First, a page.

My banker subject is probably Charlie Chaplin. I’ve read his autobiography and several biographies of a man that I find fascinating. I’b be sad if I couldn’t get three or four points here.

Mind you, I do also have a thing about bridges. Love ‘em. No for nothing was my grand final subject the History of London Bridge. I don’t know anything like so much about Sydney Harbour Bridge but I hope I do know enough to get a couple.

Happy Valley? Sorry – same old story. Ever watched it and so expect nothing. Any poins would be a bonus.

Billie Jea King. Again, It’s the kind of iconic sportsperson (and person) round that leads me to hope that I know enough to get one or maybe 2.

Mastermind 2024 Heat winners stats

Shall we have a look at the semi finalists for Mastermind 2024, then? Why on Earth not?

Name

Specialist 

Score

Specialist 

Passes

GK Score

GK Passes

Total Score

Total Passes

Tie break

Stephen Dodding

12

0

17

0

29

0

-

Peter Wilson

12

0

15

1

27

1

-

Ruth Hart

12

0

14

0

26

0

 

Juie Ashcroft

12

1

14

0

26

1

-

Jane Hill

11

0

14

0

25

0

-

Rob Jones

12

0

12

0

24

0

-

Sharon Chambers

8

0

16

0

24

0

-

George Twigg

13

0

10

0

23

0

-

Sadie de Souza

13

0

10

0

23

0

3

Sarah Thornton

12

0

11

1

23

1

-

Rashid Mumtaz

11

0

11

0

22

0

-

Paul Judge

10

1

12

0

22

1

-

Tom Adlam

11

0

11

4

22

6

-

Lisa Cowan

10

0

11

0

21

0

-

Helen Lippell

12

0

9

0

21

0

4

Oli Hanson

9

0

12

0

21

0

4

Caryn Ellis

10

0

11

4

21

4

-

Ben Jones

8

0

12

0

20

0

-

Richard Brooks

7

0

13

0

20

0

3

Tom Moody

13

0

7

2

20

2

-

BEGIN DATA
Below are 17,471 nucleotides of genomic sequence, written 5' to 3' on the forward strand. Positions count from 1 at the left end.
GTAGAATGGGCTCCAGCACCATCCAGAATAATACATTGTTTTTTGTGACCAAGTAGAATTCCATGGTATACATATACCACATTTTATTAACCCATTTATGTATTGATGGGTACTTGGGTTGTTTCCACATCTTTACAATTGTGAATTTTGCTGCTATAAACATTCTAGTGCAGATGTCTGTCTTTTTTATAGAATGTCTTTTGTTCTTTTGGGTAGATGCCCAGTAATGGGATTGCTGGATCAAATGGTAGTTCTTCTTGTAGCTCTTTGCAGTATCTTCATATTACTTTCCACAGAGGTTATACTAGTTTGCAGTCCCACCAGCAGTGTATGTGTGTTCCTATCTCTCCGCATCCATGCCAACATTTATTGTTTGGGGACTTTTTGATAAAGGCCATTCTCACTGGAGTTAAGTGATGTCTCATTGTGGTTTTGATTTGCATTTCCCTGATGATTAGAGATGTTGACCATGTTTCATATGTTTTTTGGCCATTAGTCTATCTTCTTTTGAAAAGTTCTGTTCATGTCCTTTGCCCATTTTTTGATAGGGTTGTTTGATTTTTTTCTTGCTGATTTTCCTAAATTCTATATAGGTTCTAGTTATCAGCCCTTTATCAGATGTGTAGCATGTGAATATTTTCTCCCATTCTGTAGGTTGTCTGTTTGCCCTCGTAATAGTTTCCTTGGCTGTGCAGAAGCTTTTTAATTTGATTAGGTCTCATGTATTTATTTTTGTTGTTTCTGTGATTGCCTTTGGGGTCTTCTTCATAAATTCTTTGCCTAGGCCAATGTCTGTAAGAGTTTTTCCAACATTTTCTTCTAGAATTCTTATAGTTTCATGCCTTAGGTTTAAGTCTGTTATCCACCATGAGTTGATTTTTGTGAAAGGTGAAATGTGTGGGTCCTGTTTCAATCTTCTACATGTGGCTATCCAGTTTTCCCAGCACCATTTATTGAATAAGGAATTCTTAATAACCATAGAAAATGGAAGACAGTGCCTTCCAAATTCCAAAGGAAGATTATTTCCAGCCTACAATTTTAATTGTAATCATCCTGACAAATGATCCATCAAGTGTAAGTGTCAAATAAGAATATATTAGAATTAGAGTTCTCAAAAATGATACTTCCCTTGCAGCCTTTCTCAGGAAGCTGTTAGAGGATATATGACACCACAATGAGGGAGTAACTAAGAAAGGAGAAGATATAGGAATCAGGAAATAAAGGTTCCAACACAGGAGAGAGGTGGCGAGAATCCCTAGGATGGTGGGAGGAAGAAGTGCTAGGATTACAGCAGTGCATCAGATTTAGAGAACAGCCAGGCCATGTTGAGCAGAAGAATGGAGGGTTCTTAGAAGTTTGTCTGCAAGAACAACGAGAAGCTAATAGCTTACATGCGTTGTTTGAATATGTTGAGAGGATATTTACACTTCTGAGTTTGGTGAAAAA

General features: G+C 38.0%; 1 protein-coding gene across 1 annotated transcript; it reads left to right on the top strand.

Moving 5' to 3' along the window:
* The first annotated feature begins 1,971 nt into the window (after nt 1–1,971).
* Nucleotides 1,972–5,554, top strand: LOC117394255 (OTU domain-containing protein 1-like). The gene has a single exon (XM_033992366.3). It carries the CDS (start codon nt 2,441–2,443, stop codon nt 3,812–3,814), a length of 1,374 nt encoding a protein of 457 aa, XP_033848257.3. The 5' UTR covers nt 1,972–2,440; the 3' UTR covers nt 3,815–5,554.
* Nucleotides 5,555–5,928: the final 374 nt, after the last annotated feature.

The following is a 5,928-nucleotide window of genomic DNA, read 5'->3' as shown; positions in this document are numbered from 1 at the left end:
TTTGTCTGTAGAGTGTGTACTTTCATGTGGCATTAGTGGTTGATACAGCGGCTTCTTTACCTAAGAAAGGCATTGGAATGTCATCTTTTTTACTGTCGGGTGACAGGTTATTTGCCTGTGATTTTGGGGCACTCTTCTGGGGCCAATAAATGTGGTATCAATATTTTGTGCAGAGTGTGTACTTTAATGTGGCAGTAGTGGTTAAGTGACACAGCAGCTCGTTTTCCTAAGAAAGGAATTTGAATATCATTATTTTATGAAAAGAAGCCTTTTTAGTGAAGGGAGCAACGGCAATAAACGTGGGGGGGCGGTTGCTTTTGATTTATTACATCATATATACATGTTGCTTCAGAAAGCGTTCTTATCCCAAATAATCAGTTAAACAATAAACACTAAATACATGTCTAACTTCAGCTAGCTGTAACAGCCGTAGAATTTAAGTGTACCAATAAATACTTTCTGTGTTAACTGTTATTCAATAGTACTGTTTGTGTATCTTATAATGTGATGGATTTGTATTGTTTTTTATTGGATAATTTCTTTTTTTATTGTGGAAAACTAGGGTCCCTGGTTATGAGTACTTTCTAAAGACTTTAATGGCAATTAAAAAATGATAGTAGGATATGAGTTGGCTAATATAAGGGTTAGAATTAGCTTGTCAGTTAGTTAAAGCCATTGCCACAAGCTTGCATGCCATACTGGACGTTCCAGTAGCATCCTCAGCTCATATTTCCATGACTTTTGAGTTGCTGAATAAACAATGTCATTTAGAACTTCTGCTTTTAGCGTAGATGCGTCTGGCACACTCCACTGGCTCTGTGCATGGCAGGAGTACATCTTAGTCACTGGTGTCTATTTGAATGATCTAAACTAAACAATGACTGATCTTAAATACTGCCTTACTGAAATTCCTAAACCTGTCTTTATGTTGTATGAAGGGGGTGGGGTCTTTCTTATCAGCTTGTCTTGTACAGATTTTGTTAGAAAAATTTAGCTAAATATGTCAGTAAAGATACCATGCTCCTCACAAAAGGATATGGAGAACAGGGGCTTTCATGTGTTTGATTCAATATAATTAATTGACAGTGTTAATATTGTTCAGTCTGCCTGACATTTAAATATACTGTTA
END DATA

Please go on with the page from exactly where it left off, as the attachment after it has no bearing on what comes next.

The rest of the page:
Scott Torrance

6

0

13

0

19

0

-

Sharon Reading

7

0

12

0

19

0

-

Elliot Hooson

9

0

10

1

19

1

-

Tom Flowerdew

9

0

9

1

18

1

-

Okay, so let’s get the usual observation out of the way. Thomas Nelson in heat 3 and Dan Hudson scored 26 in their first round heats. They had the misfortune to feature in the heats won respectively by the second highest scorer of the first rund, and the highest scorer of the first round. It’s hard. Yeah, I know that this is the reality of knockout play, the luck of the draw, but it’s not a lot of consolation.

Have a good look at the table, but please accept that this is only going to give indicators about who might do well in the semis. If you scored fourteen or higher on GK it’s reasonable to expect that you’ll be capable of getting another good score on it in the semis. But was that GK round the best you were going to do in the heat? In which case, if you get a set that doesn’t suit you as well, and someone else gets a much better set for themselves than they had in the heat, that could be your seeming advantage gone. Likewise, we always see some people do quite a bit worse on their specialist subject than they did in the heat, and some people do quite a bit better.

Let’s not ignore the fact that the production team does not seem to practise seeding, paying much more attention to the combinations of subjects in each show tha the combinations of contenders, so it’s not uncommon to see 1 or 2 top heavy semis containing more than one of the highest performers from the first round.

The only prediction I feel comfortable making is that it’s unlikely that the top 6 contenders on this table will be the 6 finalists. Who these will be, well, you pays your money and takes your pick.